Monday, August 4, 2014

How to Overcome the Evil Squash Vine Borer


I love the veggies in the summer garden from the cucurbit family: zucchini, squash, and cucumbers. But every spring when the first leaves of the seeds push up from the ground, I know the race is on. Can I get a good harvest from my garden before the Evil Squash Vine Borers destroy my entire crop of plants? It takes a lot of diligence to hold them off, but it IS possible. 

To overcome the enemy, you have to study them. They are most attracted primarily to summer squash and zucchini and occasionally to cucumbers, winter squash, and pumpkins. In my garden, they love them ALL!
They begin as these orange and black flying insects...they just look evil. 

You can try to stop them from laying their eggs on the plants by using row covers of mesh fabric. The only problem with this method is that the row covers also keep away the bees that are necessary for pollination for fruit production. I've never tried this method.

 
Once the flying insects lay their eggs at the base of the plant, the larvae hatch and bore into the stem of the plant. There is little evidence that they have taken up residence in your plants, but there is some. The first sign is an orange sawdust-like substance at the base of the plant where the borer entered. 


As the borer eats it way along the stem the leaves wilt. This is the time to catch them! If the borer goes unnoticed, it will eat its way all the way up (or down) the stem until it cuts off nutrients to the plant, and overnight the plant goes from a leafy green growth to a limp, flattened mess. Once this happens it is usually too late. 


Once you see the evidence of where the borer entered, take a knife and make a slice vertically along the stem until you find the nasty culprit, a white grub-like larvae.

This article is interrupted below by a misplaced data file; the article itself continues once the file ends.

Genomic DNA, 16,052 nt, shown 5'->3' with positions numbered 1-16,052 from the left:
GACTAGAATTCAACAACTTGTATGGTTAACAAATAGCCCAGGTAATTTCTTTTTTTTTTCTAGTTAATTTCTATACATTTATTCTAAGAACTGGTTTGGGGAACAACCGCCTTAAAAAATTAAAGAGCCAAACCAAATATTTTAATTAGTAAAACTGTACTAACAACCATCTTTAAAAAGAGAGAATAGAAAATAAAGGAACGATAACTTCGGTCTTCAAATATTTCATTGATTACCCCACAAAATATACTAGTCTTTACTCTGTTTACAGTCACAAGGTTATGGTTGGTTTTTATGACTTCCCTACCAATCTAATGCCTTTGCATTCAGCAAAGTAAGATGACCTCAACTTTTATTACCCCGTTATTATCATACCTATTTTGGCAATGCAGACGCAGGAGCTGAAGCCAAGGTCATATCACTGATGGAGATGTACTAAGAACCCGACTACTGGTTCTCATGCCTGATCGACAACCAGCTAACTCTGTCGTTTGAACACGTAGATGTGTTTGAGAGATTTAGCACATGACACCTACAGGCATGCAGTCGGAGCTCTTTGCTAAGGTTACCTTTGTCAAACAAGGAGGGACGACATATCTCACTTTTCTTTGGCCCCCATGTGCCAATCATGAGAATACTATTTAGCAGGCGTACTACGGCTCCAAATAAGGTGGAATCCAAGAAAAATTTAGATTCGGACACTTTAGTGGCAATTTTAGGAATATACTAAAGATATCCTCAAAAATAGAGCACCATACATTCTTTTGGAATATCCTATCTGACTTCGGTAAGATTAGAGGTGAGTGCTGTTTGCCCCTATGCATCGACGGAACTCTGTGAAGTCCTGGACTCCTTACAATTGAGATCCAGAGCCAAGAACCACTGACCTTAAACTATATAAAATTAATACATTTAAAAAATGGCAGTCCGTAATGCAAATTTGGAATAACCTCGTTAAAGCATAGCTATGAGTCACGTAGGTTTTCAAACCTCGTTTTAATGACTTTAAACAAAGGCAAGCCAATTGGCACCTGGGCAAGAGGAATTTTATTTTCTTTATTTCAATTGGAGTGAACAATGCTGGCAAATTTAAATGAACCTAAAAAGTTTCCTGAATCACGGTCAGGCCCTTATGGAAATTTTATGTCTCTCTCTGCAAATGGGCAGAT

I know it is hard to cut open the stem of your plant, but it will pay off in the end. If you catch the evil little grub then the plant has a chance of surviving even the worst damage. Cucurbits can regrow roots from any part of their stem, so simply bury the stem past the part where the damage was done and give it a good watering. The plant should be able to recover.


Once you have killed one, don't get too smug! They will be back, and back again, and yet again... They are persistent, so you have to be persistent too! Once they have bored to their hearts content, they dig down into the dirt, form a cocoon and wait to emerge as flying insects in the spring, so it is important not to let them get away.

Here are a few other tips to help keep them under control:
- Rotate plants so that you do not have cucurbits growing in the same area more than once every three years
- Immediately pull up and throw away (not compost) any plants that have been taken over by the insects
- Do not compost any cucurbits that may have been affected
- Plant multiple crops throughout the season so that in case one crop doesn't make it, you have a backup
- Use row covers during early plant development before they are flowering
- Thoroughly till the dirt after pulling up plants so that you expose the cocoons (you may even find some so you can squish them!)
- As plants grow, mound dirt around the exposed stem of squash and zucchini plants to keep them from being exposed
- Keep an eye on you plants, looking along the stem each day to find the early signs of orange sawdust and wilting leaves
- I know it hurts, but keep cutting along the affected stems until you find the perpetrators and then rebury the stems to promote new root growth

Good luck, and good harvest! Do you have any other tips or tricks that have worked?